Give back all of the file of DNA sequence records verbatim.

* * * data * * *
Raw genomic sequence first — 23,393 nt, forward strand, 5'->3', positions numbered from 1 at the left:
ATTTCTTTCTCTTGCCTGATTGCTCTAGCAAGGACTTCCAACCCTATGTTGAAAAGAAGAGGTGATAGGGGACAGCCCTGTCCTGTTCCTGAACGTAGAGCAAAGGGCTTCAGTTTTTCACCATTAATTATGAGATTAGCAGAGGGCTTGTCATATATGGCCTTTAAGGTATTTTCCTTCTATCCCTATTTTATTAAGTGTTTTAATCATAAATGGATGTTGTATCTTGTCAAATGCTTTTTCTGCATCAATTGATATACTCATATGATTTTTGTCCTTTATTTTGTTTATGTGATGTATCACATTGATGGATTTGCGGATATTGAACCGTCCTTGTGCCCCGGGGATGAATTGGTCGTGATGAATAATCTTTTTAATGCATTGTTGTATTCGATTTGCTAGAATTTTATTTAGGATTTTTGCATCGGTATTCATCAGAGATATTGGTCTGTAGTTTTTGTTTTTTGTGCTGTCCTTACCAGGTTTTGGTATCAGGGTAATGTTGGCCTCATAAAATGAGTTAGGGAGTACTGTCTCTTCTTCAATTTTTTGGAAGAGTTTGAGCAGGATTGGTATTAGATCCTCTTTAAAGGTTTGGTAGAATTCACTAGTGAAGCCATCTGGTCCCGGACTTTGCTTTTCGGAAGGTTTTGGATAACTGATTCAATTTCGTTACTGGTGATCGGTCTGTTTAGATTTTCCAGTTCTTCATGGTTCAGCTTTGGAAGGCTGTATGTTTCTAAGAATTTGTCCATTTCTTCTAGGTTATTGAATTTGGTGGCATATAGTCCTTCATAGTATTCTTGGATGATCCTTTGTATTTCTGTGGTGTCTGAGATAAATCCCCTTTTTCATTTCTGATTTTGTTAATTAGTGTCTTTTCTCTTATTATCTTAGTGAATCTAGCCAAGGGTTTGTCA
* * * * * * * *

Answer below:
Raw genomic sequence first — 23,393 nt, forward strand, 5'->3', positions numbered from 1 at the left:
ATTTCTTTCTCTTGCCTGATTGCTCTAGCAAGGACTTCCAACCCTATGTTGAAAAGAAGAGGTGATAGGGGACAGCCCTGTCCTGTTCCTGAACGTAGAGCAAAGGGCTTCAGTTTTTCACCATTAATTATGAGATTAGCAGAGGGCTTGTCATATATGGCCTTTAAGGTATTTTCCTTCTATCCCTATTTTATTAAGTGTTTTAATCATAAATGGATGTTGTATCTTGTCAAATGCTTTTTCTGCATCAATTGATATACTCATATGATTTTTGTCCTTTATTTTGTTTATGTGATGTATCACATTGATGGATTTGCGGATATTGAACCGTCCTTGTGCCCCGGGGATGAATTGGTCGTGATGAATAATCTTTTTAATGCATTGTTGTATTCGATTTGCTAGAATTTTATTTAGGATTTTTGCATCGGTATTCATCAGAGATATTGGTCTGTAGTTTTTGTTTTTTGTGCTGTCCTTACCAGGTTTTGGTATCAGGGTAATGTTGGCCTCATAAAATGAGTTAGGGAGTACTGTCTCTTCTTCAATTTTTTGGAAGAGTTTGAGCAGGATTGGTATTAGATCCTCTTTAAAGGTTTGGTAGAATTCACTAGTGAAGCCATCTGGTCCCGGACTTTGCTTTTCGGAAGGTTTTGGATAACTGATTCAATTTCGTTACTGGTGATCGGTCTGTTTAGATTTTCCAGTTCTTCATGGTTCAGCTTTGGAAGGCTGTATGTTTCTAAGAATTTGTCCATTTCTTCTAGGTTATTGAATTTGGTGGCATATAGTCCTTCATAGTATTCTTGGATGATCCTTTGTATTTCTGTGGTGTCTGAGATAAATCCCCTTTTTCATTTCTGATTTTGTTAATTAGTGTCTTTTCTCTTATTATCTTAGTGAATCTAGCCAAGGGTTTGTCA